Breaking the Rules - Page 6

Battling outmoded thinking, architect A. Quincy Jones sought superior design through progressive and even daring plans for 'total communities'

"Architects do not always do what they should in trying to get the rules changed," he said in 1966. "Too often we accept them without trying diligently enough to improve them.

"The architect should be among the leaders and help improve the ground rules in order that we can build a better physical environment for the future generations than we enjoy at present."


Photos: Ernie Braun, Dale Healy, Francis Scheidegger, Robert Cleveland, Hugh Ackroyd; and courtesy A. Quincy Jones Papers (Special Collections - Young Research Library, UCLA), State Historical Society of Missouri, Crestwood Hills Archive

Special thanks to Brandon Barton and Simon Elliott of UCLA Special Collections

• The A. Quincy Jones Papers in the Special Collections of UCLA's Young Research Library can be perused by those with a serious interest in his work.
• Architects on Architecture: New Directions in America by Paul Heyer, 1966; revised, 1978; includes an interview with Jones


Pushing the Product

For savvy Elaine Jones, promoting her husband's work was a lifelong crusade that built an exhaustive archive

A. Quincy Jones
Elaine and Quincy Jones, who were married for 17 years and worked closely together, complemented each other well. Above from 1963.

To succeed in public relations, to really make a mark, requires a sharp mind, good language skills, and confidence. But more than any of these, it requires someone who believes in the product.

Elaine K. Sewell Jones, who was married to A. Quincy Jones for 17 years, was a believer.

Elaine Jones (1918-2010) was a consummate public relations person—knowledgeable, creative, detail-oriented, and passionate about modern design and its creators.

"She was PR in the best sense of the word," remembers David Travers, the former editor of the magazine Arts & Architecture, who published several of her articles about modern architecture in the 1960s.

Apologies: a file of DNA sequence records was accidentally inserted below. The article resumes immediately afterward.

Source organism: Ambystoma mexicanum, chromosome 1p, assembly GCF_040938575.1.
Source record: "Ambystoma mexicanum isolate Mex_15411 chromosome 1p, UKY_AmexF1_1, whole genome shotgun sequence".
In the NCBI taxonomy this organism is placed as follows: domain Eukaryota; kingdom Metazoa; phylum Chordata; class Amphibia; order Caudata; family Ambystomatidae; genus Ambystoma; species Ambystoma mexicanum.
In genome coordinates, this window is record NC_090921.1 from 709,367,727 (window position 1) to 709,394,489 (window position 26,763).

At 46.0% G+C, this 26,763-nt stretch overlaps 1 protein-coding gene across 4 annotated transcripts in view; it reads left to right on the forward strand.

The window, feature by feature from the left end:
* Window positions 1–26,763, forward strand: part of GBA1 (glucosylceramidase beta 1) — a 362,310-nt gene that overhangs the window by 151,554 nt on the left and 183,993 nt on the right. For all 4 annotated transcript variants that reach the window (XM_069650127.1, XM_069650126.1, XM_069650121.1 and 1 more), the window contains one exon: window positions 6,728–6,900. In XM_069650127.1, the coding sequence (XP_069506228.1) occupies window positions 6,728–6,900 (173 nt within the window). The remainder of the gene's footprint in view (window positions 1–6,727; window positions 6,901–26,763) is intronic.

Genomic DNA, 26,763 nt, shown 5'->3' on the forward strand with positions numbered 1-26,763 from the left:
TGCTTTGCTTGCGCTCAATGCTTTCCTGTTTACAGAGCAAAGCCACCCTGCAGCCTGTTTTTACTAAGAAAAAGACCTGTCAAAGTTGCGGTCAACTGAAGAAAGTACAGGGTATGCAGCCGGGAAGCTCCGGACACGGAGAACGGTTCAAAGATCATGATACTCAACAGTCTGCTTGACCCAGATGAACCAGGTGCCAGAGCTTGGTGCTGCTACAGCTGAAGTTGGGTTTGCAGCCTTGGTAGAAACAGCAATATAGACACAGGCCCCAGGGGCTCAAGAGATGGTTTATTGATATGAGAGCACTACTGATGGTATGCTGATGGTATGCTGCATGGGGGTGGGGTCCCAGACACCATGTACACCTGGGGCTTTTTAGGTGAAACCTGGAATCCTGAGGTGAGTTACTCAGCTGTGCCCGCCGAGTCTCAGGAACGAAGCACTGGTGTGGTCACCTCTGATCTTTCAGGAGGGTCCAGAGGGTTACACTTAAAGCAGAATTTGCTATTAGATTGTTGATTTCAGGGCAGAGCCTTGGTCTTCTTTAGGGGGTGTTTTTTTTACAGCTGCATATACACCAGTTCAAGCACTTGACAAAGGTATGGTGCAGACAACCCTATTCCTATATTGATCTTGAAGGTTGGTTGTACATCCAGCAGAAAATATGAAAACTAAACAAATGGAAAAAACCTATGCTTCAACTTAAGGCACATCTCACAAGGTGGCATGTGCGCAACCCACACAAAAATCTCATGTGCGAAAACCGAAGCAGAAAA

Among Jones' clients were Herman Miller, Inc. and its designers, including George Nelson; the firm Arcadia Metal Products, which manufactured sliding-glass doors; ceramicist LaGardo Tackett, and several architects. "She sincerely liked the stuff she was making a living from," recalls her friend Robert Hinerfeld.

In one case, at least, she actually loved the product she was pushing—architect A. Quincy Jones, whom she married in 1962.

"She thought he was the best architect in California, if not beyond," recalls John Gerard, an architect who worked on the Eichler account in the Jones & Emmons office in the late 1950s. Elaine Sewell was in the office often, writing about the firm, handling press matters, and more.

"It wasn't surprising when they got married," he says. Quincy Jones had recently divorced; it was a second marriage for Elaine as well.

Quincy Jones couldn't have found a better mate. He was a man who lived to work, Gerard recalls, sometimes putting in 80-hour weeks—even working Thanksgiving Day. So it helped to have a wife who worked in the office as well.

After they married, Elaine Jones worked as office manager, overseeing the workflow and keeping things organized. "Documents, drawings and sketches all were saved in their proper places," her friend, Susan Hinerfeld, remembers.

Elaine and Quincy worked well together, his daughter, Hillary Jones, says. "He was very passionate; she wasn't. She was very rational. They complemented each other."

It also helped that Elaine, a well-dressed, stylish woman, threw marvelous parties that attracted designers Charles and Ray Eames, architect John Lautner, Architectural Pottery's founders Max and Rita Lawrence, and the painter Wayne Thiebaud.

She often greeted guests at the door while cradling her tiny black poodle, Ditto, in her arms. "She really understood each guest and each guest's accomplishments," Susan Hinerfeld says, "so people would always shine in her presence."

The Barn, a former photo studio in a Santa Monica Boulevard building that resembled a New England barn, became the Jones home in 1965. Thanks to Elaine, it also became a social center, with parties that included an annual architectural-travel slide show by architect Emil Becsky. "Every architect in town had to be there," Gerard recalls.

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